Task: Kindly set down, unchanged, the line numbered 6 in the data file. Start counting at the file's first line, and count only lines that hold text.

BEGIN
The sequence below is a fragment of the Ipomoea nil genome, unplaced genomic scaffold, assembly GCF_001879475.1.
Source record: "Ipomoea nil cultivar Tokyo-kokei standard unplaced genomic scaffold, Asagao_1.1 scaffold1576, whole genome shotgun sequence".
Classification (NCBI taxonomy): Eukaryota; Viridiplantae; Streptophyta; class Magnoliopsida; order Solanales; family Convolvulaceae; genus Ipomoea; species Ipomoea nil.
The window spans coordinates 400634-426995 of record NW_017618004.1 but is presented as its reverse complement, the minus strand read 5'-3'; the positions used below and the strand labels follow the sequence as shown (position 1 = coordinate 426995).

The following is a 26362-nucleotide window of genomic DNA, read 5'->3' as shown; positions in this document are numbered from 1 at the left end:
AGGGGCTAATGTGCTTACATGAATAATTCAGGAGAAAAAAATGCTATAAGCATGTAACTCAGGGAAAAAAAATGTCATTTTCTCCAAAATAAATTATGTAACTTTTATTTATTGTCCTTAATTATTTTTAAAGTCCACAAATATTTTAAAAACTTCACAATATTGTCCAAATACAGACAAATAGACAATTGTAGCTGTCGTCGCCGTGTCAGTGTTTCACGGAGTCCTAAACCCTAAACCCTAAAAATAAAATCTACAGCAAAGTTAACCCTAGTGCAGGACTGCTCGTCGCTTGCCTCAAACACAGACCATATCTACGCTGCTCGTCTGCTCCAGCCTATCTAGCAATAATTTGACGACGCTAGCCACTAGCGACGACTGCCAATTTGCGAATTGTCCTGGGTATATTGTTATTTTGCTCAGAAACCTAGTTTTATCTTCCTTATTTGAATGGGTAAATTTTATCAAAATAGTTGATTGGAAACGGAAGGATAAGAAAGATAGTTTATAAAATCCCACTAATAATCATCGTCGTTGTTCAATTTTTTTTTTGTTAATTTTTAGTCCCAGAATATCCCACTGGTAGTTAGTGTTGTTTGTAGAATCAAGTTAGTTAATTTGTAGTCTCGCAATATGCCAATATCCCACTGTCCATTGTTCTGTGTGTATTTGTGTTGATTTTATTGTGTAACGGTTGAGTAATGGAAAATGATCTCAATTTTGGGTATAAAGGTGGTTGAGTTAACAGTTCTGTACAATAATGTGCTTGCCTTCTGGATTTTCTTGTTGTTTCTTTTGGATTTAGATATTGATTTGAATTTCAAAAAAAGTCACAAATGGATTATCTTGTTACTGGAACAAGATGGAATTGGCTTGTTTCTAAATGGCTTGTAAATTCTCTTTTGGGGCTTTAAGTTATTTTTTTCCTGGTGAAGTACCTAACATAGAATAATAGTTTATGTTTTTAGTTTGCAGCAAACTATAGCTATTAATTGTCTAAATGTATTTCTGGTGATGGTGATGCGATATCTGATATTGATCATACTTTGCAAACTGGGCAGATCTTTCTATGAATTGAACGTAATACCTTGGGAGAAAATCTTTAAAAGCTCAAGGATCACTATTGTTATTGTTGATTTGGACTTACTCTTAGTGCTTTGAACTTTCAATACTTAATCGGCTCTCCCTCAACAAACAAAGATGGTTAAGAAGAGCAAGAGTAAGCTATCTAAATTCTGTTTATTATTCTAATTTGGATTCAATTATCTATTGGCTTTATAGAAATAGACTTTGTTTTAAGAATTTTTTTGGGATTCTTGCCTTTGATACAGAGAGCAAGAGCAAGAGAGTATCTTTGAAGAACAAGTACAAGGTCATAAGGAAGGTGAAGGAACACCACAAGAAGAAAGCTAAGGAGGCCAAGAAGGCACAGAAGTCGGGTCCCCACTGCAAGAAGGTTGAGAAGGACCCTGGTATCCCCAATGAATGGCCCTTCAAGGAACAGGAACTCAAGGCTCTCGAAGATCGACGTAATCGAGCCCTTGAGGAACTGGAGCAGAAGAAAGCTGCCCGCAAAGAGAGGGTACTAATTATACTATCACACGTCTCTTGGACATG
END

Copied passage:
AGGGGCTAATGTGCTTACATGAATAATTCAGGAGAAAAAAATGCTATAAGCATGTAACTCAGGGAAAAAAAATGTCATTTTCTCCAAAATAAATTATGTAACTTTTATTTATTGTCCTTAATTATTTTTAAAGTCCACAAATATTTTAAAAACTTCACAATATTGTCCAAATACAGACAAATAGACAATTGTAGCTGTCGTCGCCGTGTCAGTGTTTCACGGAGTCCTAAACCCTAAACCCTAAAAATAAAATCTACAGCAAAGTTAACCCTAGTGCAGGACTGCTCGTCGCTTGCCTCAAACACAGACCATATCTACGCTGCTCGTCTGCTCCAGCCTATCTAGCAATAATTTGACGACGCTAGCCACTAGCGACGACTGCCAATTTGCGAATTGTCCTGGGTATATTGTTATTTTGCTCAGAAACCTAGTTTTATCTTCCTTATTTGAATGGGTAAATTTTATCAAAATAGTTGATTGGAAACGGAAGGATAAGAAAGATAGTTTATAAAATCCCACTAATAATCATCGTCGTTGTTCAATTTTTTTTTTGTTAATTTTTAGTCCCAGAATATCCCACTGGTAGTTAGTGTTGTTTGTAGAATCAAGTTAGTTAATTTGTAGTCTCGCAATATGCCAATATCCCACTGTCCATTGTTCTGTGTGTATTTGTGTTGATTTTATTGTGTAACGGTTGAGTAATGGAAAATGATCTCAATTTTGGGTATAAAGGTGGTTGAGTTAACAGTTCTGTACAATAATGTGCTTGCCTTCTGGATTTTCTTGTTGTTTCTTTTGGATTTAGATATTGATTTGAATTTCAAAAAAAGTCACAAATGGATTATCTTGTTACTGGAACAAGATGGAATTGGCTTGTTTCTAAATGGCTTGTAAATTCTCTTTTGGGGCTTTAAGTTATTTTTTTCCTGGTGAAGTACCTAACATAGAATAATAGTTTATGTTTTTAGTTTGCAGCAAACTATAGCTATTAATTGTCTAAATGTATTTCTGGTGATGGTGATGCGATATCTGATATTGATCATACTTTGCAAACTGGGCAGATCTTTCTATGAATTGAACGTAATACCTTGGGAGAAAATCTTTAAAAGCTCAAGGATCACTATTGTTATTGTTGATTTGGACTTACTCTTAGTGCTTTGAACTTTCAATACTTAATCGGCTCTCCCTCAACAAACAAAGATGGTTAAGAAGAGCAAGAGTAAGCTATCTAAATTCTGTTTATTATTCTAATTTGGATTCAATTATCTATTGGCTTTATAGAAATAGACTTTGTTTTAAGAATTTTTTTGGGATTCTTGCCTTTGATACAGAGAGCAAGAGCAAGAGAGTATCTTTGAAGAACAAGTACAAGGTCATAAGGAAGGTGAAGGAACACCACAAGAAGAAAGCTAAGGAGGCCAAGAAGGCACAGAAGTCGGGTCCCCACTGCAAGAAGGTTGAGAAGGACCCTGGTATCCCCAATGAATGGCCCTTCAAGGAACAGGAACTCAAGGCTCTCGAAGATCGACGTAATCGAGCCCTTGAGGAACTGGAGCAGAAGAAAGCTGCCCGCAAAGAGAGGGTACTAATTATACTATCACACGTCTCTTGGACATG